What's Opera, Doc? (Looney Tunes)

From Best Shows & Episodes Wiki
Jump to navigation Jump to search
What's Opera, Doc? (Looney Tunes)
What's Opera Doc.png
What's a masterpiece, doc?
Episode Number: 801
Air Date: July 6, 1957
Writer: Michael Maltese
Director: Chuck Jones
Previous episode: "Boston Quackie"
Next episode: "Tabasco Road"


What's Opera, Doc? is a 1957 Merrie Melodies cartoon directed by Chuck Jones. In this short, Bugs Bunny and Elmer Fudd perform in an opera. This short is often considered the best Looney Tunes cartoon and one of the greatest cartoons in history.

Why It Rocks

  1. Unlike other Looney Tunes cartoons of the time, this short required six times as much work and money to complete, hence increasing the quality of this work substantially.
  2. Amazing music from Milt Franklyn, which emulates opera music very well.
  3. Mel Blanc and Arthur Q. Bryan are still as funny as ever, and the musical tone of the short adds on to this.
  4. Elmer Fudd (as demigod Siegfried) expresses love, anger, and sadness in an exceptional way.
  5. References many operas of the time in a pleasant way, such as Ring Cycle, The Flying Dutchman, and Brünnhilde.
  6. Bugs Bunny provides very clever gags that is distinguishable from the other Looney Tunes shorts of the time, such as his Brünnhilde disguise.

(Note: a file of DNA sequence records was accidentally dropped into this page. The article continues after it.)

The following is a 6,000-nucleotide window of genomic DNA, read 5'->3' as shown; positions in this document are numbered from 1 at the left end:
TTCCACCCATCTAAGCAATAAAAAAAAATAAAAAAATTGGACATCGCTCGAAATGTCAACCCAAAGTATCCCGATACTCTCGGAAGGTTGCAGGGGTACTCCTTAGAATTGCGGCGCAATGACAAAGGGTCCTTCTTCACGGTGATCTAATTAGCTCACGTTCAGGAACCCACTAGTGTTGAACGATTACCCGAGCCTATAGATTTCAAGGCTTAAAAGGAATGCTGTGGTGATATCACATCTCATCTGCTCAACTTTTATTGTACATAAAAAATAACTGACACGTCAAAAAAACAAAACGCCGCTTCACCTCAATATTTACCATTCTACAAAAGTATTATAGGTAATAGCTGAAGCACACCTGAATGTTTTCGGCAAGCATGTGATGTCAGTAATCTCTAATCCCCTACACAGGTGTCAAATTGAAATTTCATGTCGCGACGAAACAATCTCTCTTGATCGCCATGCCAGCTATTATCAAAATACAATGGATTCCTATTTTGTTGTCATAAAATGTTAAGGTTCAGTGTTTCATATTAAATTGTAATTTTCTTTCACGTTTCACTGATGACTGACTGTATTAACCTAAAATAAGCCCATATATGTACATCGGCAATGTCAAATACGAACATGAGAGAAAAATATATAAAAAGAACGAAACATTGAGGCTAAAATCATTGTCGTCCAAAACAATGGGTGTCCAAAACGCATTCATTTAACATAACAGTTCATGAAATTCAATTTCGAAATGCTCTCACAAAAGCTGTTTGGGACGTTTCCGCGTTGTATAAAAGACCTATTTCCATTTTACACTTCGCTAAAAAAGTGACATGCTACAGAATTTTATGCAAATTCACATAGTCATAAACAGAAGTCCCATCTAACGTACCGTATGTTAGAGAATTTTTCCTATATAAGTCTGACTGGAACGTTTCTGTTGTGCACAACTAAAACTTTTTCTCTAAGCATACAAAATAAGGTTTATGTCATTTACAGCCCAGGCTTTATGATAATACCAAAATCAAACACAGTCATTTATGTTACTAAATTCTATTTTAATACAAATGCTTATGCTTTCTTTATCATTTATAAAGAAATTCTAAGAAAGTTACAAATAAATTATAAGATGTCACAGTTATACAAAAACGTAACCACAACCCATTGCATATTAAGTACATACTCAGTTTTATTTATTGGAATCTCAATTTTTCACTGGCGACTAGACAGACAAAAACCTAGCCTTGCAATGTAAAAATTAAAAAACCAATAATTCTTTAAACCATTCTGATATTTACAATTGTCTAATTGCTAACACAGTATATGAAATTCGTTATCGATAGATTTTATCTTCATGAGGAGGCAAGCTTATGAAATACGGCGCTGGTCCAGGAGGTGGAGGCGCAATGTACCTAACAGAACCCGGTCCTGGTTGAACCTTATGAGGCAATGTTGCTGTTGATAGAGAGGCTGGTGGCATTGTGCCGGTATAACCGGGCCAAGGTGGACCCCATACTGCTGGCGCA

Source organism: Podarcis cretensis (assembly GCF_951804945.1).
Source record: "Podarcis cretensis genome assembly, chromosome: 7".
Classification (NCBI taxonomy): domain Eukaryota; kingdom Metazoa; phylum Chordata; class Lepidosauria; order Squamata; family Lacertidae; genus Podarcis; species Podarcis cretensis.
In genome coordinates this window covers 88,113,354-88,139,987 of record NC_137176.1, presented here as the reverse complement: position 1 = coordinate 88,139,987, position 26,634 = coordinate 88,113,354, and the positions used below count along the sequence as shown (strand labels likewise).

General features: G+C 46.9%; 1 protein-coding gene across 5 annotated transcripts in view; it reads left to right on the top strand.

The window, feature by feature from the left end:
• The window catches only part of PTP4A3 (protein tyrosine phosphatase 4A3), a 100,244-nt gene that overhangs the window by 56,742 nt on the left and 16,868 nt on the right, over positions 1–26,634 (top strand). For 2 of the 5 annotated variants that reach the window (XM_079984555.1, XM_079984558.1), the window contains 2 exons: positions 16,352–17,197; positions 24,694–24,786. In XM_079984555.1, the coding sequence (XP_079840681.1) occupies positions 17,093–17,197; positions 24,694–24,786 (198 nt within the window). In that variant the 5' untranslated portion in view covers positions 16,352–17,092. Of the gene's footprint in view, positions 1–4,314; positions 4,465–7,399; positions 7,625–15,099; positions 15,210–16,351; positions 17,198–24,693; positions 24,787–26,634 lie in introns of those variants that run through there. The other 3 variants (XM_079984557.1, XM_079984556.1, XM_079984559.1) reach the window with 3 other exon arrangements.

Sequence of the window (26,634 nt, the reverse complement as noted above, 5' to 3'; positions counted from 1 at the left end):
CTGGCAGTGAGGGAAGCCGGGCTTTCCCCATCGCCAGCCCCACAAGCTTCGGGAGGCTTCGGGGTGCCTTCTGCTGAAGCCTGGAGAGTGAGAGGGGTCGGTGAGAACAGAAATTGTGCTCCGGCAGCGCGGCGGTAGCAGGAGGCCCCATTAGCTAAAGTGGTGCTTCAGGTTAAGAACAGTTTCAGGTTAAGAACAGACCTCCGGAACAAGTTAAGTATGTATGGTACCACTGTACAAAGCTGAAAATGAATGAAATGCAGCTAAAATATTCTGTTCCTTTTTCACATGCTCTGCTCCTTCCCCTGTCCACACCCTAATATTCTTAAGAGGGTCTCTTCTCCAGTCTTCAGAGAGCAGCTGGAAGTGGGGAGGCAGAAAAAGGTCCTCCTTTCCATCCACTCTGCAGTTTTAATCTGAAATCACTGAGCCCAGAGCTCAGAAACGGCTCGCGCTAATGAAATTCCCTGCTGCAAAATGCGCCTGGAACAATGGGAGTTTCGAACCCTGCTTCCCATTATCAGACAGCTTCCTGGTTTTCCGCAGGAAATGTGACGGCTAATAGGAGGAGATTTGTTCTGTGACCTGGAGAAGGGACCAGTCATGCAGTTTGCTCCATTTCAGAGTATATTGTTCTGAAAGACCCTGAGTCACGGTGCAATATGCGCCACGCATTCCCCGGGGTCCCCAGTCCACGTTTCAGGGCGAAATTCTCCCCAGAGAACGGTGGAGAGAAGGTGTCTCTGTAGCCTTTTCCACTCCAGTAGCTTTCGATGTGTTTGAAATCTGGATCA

7. The animation is stylish and the backgrounds are decently drawn and matches up to the theme of the short.

The Only Bad Quality

  1. The animation and backgrounds, while all still good, can be somewhat flat when compared to the 1940s cartoons.

Reception

"What's Opera, Doc?" gained critical acclaim by fans and critics of the series and is one of the best works from Chuck Jones. This short often top lists of the greatest animated cartoons. In 1992, this short was selected to be preserved for future generations via the National Film Registry, declaring the short "culturally, historically, or aesthetically significant".

Trivia

  • This short took seven weeks to be produced compared to the five weeks of other shorts. To hide the two weeks of extra production, Chuck Jone's unit doctored their time cards to appear as if the unit was working on the Wile E. Coyote/Road Runner cartoon "Zoom and Bored" before it was produced, as Road Runner cartoons tended to use less time and budget to create.